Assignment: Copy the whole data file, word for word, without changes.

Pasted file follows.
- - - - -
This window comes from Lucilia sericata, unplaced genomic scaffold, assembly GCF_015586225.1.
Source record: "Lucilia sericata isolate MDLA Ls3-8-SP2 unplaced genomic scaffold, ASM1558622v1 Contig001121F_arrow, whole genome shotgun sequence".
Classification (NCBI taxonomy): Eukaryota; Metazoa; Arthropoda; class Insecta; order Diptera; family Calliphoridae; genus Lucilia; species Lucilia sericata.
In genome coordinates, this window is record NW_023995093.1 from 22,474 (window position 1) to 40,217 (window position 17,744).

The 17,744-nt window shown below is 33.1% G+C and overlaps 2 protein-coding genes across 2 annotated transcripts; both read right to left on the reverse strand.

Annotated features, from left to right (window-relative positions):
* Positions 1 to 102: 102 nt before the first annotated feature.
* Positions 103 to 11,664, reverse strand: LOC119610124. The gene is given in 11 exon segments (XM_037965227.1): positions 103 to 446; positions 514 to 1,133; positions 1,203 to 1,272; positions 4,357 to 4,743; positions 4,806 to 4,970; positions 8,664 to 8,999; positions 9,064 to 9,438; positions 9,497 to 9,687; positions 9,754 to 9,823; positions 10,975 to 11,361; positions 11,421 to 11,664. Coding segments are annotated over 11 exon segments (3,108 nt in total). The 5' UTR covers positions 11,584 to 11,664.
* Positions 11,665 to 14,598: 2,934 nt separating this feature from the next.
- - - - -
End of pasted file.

This window comes from Lucilia sericata, unplaced genomic scaffold, assembly GCF_015586225.1.
Source record: "Lucilia sericata isolate MDLA Ls3-8-SP2 unplaced genomic scaffold, ASM1558622v1 Contig001121F_arrow, whole genome shotgun sequence".
Classification (NCBI taxonomy): Eukaryota; Metazoa; Arthropoda; class Insecta; order Diptera; family Calliphoridae; genus Lucilia; species Lucilia sericata.
In genome coordinates, this window is record NW_023995093.1 from 22,474 (window position 1) to 40,217 (window position 17,744).

The 17,744-nt window shown below is 33.1% G+C and overlaps 2 protein-coding genes across 2 annotated transcripts; both read right to left on the reverse strand.

Annotated features, from left to right (window-relative positions):
* Positions 1 to 102: 102 nt before the first annotated feature.
* Positions 103 to 11,664, reverse strand: LOC119610124. The gene is given in 11 exon segments (XM_037965227.1): positions 103 to 446; positions 514 to 1,133; positions 1,203 to 1,272; positions 4,357 to 4,743; positions 4,806 to 4,970; positions 8,664 to 8,999; positions 9,064 to 9,438; positions 9,497 to 9,687; positions 9,754 to 9,823; positions 10,975 to 11,361; positions 11,421 to 11,664. Coding segments are annotated over 11 exon segments (3,108 nt in total). The 5' UTR covers positions 11,584 to 11,664.
* Positions 11,665 to 14,598: 2,934 nt separating this feature from the next.